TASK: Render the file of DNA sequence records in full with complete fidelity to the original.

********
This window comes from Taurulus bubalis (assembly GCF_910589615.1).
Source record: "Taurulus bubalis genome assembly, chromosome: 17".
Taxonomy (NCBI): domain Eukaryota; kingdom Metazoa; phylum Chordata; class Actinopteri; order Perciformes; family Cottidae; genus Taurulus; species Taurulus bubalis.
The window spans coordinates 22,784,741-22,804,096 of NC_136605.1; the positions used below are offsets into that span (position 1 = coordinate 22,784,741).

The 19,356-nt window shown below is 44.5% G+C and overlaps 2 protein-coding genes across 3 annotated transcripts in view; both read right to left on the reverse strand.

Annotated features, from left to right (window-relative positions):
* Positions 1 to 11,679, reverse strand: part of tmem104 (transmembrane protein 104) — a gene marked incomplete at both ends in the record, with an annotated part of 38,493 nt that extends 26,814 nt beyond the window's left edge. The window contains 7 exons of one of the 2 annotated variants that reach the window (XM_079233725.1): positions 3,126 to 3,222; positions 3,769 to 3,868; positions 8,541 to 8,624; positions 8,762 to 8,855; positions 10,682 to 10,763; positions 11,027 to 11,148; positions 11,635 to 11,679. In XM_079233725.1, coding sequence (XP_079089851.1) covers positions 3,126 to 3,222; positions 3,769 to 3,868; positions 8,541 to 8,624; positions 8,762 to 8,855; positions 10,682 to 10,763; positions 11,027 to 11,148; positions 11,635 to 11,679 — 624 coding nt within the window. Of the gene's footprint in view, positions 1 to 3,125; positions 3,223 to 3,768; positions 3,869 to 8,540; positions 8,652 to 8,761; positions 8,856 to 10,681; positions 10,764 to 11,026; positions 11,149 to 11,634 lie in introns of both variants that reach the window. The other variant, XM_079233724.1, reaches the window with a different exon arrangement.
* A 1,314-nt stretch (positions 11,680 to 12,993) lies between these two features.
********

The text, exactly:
This window comes from Taurulus bubalis (assembly GCF_910589615.1).
Source record: "Taurulus bubalis genome assembly, chromosome: 17".
Taxonomy (NCBI): domain Eukaryota; kingdom Metazoa; phylum Chordata; class Actinopteri; order Perciformes; family Cottidae; genus Taurulus; species Taurulus bubalis.
The window spans coordinates 22,784,741-22,804,096 of NC_136605.1; the positions used below are offsets into that span (position 1 = coordinate 22,784,741).

The 19,356-nt window shown below is 44.5% G+C and overlaps 2 protein-coding genes across 3 annotated transcripts in view; both read right to left on the reverse strand.

Annotated features, from left to right (window-relative positions):
* Positions 1 to 11,679, reverse strand: part of tmem104 (transmembrane protein 104) — a gene marked incomplete at both ends in the record, with an annotated part of 38,493 nt that extends 26,814 nt beyond the window's left edge. The window contains 7 exons of one of the 2 annotated variants that reach the window (XM_079233725.1): positions 3,126 to 3,222; positions 3,769 to 3,868; positions 8,541 to 8,624; positions 8,762 to 8,855; positions 10,682 to 10,763; positions 11,027 to 11,148; positions 11,635 to 11,679. In XM_079233725.1, coding sequence (XP_079089851.1) covers positions 3,126 to 3,222; positions 3,769 to 3,868; positions 8,541 to 8,624; positions 8,762 to 8,855; positions 10,682 to 10,763; positions 11,027 to 11,148; positions 11,635 to 11,679 — 624 coding nt within the window. Of the gene's footprint in view, positions 1 to 3,125; positions 3,223 to 3,768; positions 3,869 to 8,540; positions 8,652 to 8,761; positions 8,856 to 10,681; positions 10,764 to 11,026; positions 11,149 to 11,634 lie in introns of both variants that reach the window. The other variant, XM_079233724.1, reaches the window with a different exon arrangement.
* A 1,314-nt stretch (positions 11,680 to 12,993) lies between these two features.